Maybe it’s time to do a new study, said Grice.

Recently, the School Board has approved mobile classrooms to deal with increased enrollment this year.

It’s not definitive that the increase in students has come from Benn’s Grant, but many people have spoken about the number of children in the development, Rudnicki said.

The Benn’s Grant developers have stated that the housing will be targeted at buyers age 55 and up, but will not be legally restricted to that age group, according to a staff report.

Rosie was concerned that the cost of adding traffic signals along Route 10 is a burden being placed on the county.

According to staff, the developers are making road improvements to deal with traffic, but residential housing alone would not trigger the need for a signal.

Rudnicki said the county would not have to pay, but the added traffic would trigger an analysis.

The commercial and apartment developers would pay for the analysis and traffic signal, but that portion of the development is not owned by the applicant, according to the proffers.

Acree, referring to the already approved developments in the Newport District — about 1,600 – 1,700 housing units not counting Benn’s Grant — was concerned that approving an amendment for more housing in one approved development would open the door for those sorts of amendments from the other developments.

Rudnicki said many of those developments have been on the books for years and as approved, may not work in this economy anyway.

Board to key eye on General Assembly bill on growth

By Diana McFarland

Managing editor

Isle of Wight County attorney Mark Popovich told the Board of Supervisors during the work session to keep an eye on House Bill 163, which deals with public facilities, residential development and proffers.

A state law adopted last year dramatically restricted localities’ ability to seek proffers. As a result of the law, Isle of Wight repealed its proffer policy. Before then, developers and the county often engaged in lengthy and detailed negotiations concerning the cost of more houses in terms of infrastructure such as schools and emergency services.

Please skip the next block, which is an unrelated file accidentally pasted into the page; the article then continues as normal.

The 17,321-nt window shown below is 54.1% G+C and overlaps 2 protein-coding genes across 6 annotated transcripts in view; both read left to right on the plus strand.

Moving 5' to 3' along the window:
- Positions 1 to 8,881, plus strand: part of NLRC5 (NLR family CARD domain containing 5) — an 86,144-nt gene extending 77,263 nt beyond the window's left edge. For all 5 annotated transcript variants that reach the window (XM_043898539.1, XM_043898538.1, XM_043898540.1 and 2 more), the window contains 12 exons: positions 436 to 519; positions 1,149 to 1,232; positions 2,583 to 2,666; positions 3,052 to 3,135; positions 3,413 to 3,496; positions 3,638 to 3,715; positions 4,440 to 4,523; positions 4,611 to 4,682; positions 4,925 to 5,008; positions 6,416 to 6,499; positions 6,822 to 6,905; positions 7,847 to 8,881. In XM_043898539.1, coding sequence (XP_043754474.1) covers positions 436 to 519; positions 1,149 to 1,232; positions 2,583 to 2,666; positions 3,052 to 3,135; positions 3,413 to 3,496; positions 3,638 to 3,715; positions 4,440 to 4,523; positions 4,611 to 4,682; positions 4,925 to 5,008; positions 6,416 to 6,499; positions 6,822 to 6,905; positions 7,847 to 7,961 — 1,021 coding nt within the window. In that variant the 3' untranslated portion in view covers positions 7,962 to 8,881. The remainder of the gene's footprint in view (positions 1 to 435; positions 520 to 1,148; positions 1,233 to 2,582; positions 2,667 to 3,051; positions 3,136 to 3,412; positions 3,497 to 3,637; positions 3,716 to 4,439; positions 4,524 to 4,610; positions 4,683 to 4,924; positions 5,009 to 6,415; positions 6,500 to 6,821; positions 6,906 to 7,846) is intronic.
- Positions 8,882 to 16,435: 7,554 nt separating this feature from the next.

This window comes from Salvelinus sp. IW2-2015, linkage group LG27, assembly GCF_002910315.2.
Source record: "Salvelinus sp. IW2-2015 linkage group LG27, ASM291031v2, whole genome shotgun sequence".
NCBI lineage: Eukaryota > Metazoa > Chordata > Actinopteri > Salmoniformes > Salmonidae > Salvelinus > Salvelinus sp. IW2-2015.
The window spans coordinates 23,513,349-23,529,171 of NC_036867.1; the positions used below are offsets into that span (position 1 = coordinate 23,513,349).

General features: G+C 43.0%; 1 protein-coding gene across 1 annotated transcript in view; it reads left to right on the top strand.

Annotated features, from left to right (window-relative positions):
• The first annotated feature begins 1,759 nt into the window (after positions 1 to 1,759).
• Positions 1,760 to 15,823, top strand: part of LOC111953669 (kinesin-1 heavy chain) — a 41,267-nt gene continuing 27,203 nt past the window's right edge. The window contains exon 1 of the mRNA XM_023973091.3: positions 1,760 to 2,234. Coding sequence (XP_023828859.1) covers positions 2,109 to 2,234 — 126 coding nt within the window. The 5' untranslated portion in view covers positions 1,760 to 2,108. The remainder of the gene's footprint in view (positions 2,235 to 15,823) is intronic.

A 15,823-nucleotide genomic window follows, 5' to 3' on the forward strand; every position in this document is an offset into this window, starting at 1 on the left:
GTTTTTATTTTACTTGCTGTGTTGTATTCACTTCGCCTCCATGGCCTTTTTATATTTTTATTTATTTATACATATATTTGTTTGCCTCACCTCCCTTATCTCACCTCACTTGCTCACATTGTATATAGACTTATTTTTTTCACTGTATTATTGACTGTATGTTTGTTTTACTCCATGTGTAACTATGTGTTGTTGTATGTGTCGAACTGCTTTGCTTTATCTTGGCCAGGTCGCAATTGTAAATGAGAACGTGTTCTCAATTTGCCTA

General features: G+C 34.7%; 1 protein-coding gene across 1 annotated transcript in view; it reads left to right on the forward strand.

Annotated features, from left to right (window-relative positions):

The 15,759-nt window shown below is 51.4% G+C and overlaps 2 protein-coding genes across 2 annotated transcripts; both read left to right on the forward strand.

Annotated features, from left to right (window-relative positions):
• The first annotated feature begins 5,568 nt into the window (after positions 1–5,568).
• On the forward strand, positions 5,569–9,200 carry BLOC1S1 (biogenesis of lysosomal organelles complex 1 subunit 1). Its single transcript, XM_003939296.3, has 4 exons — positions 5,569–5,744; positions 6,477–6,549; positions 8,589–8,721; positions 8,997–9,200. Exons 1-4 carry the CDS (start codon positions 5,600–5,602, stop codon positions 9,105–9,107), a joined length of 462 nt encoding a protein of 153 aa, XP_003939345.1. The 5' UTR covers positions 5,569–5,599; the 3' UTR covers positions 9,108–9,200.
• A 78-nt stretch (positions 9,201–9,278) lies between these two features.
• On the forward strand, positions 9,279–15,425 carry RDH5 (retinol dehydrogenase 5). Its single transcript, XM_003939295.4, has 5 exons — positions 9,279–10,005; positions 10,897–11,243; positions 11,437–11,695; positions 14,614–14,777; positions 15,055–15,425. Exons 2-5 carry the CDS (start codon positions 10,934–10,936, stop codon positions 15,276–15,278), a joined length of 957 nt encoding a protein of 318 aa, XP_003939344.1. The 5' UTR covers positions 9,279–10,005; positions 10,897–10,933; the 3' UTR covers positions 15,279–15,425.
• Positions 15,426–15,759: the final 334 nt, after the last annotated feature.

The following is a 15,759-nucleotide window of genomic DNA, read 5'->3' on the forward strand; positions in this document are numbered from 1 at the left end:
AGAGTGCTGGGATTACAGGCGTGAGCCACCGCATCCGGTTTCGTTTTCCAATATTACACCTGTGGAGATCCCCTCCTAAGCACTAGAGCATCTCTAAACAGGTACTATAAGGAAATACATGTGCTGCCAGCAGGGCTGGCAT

Before it was repealed, the county’s proffer policy called for cash proffers of $13,258 per single family unit. The developers are not offering cash proffers for the current application.

Several years ago the Board of Supervisors reduced the cash proffers for Benn’s Grant by half, to $5,370 per house, as a way to jumpstart the development after the recession.

House Bill 163, introduced by Del. R. Lee Ware R-65, allows a locality to base its assessment of a public facilities capacity on projected impacts specific to a previously approved residential development, or portions of that development, that have not yet been completed to determine if a proffer is unreasonable.

One of the school division’s criticisms of the school’s demographic study is that it failed to consider the number of schoolchildren that could result from developments already approved, but not yet built.

Instead, the study, developed last year by FutureThink, considered growth in terms of live birth data, historical enrollment, community demographics and current housing information to arrive at its conclusions, which predicted modest growth in the division for the next decade. {/mprestriction}